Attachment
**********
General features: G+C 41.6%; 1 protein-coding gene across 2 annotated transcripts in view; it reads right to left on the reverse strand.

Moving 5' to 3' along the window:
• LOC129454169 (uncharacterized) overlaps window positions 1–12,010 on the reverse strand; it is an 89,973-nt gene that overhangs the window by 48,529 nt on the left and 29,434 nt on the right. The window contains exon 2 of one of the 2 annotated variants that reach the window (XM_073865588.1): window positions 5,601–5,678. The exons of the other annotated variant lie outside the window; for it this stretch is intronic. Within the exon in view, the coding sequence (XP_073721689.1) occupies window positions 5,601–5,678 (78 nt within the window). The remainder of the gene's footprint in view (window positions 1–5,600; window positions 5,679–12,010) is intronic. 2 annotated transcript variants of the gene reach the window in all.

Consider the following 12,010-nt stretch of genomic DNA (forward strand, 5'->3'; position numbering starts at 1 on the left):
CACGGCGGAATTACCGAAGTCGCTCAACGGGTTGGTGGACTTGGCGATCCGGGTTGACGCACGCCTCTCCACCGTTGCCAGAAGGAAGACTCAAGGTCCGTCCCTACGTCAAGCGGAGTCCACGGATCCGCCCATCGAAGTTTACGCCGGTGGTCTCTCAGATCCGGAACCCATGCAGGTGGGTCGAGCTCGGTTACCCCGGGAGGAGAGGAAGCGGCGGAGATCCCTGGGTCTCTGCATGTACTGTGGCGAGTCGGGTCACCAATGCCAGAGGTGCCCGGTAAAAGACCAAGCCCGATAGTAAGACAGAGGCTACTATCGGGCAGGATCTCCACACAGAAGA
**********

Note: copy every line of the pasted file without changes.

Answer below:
General features: G+C 41.6%; 1 protein-coding gene across 2 annotated transcripts in view; it reads right to left on the reverse strand.

Moving 5' to 3' along the window:
• LOC129454169 (uncharacterized) overlaps window positions 1–12,010 on the reverse strand; it is an 89,973-nt gene that overhangs the window by 48,529 nt on the left and 29,434 nt on the right. The window contains exon 2 of one of the 2 annotated variants that reach the window (XM_073865588.1): window positions 5,601–5,678. The exons of the other annotated variant lie outside the window; for it this stretch is intronic. Within the exon in view, the coding sequence (XP_073721689.1) occupies window positions 5,601–5,678 (78 nt within the window). The remainder of the gene's footprint in view (window positions 1–5,600; window positions 5,679–12,010) is intronic. 2 annotated transcript variants of the gene reach the window in all.

Consider the following 12,010-nt stretch of genomic DNA (forward strand, 5'->3'; position numbering starts at 1 on the left):
CACGGCGGAATTACCGAAGTCGCTCAACGGGTTGGTGGACTTGGCGATCCGGGTTGACGCACGCCTCTCCACCGTTGCCAGAAGGAAGACTCAAGGTCCGTCCCTACGTCAAGCGGAGTCCACGGATCCGCCCATCGAAGTTTACGCCGGTGGTCTCTCAGATCCGGAACCCATGCAGGTGGGTCGAGCTCGGTTACCCCGGGAGGAGAGGAAGCGGCGGAGATCCCTGGGTCTCTGCATGTACTGTGGCGAGTCGGGTCACCAATGCCAGAGGTGCCCGGTAAAAGACCAAGCCCGATAGTAAGACAGAGGCTACTATCGGGCAGGATCTCCACACAGAAGA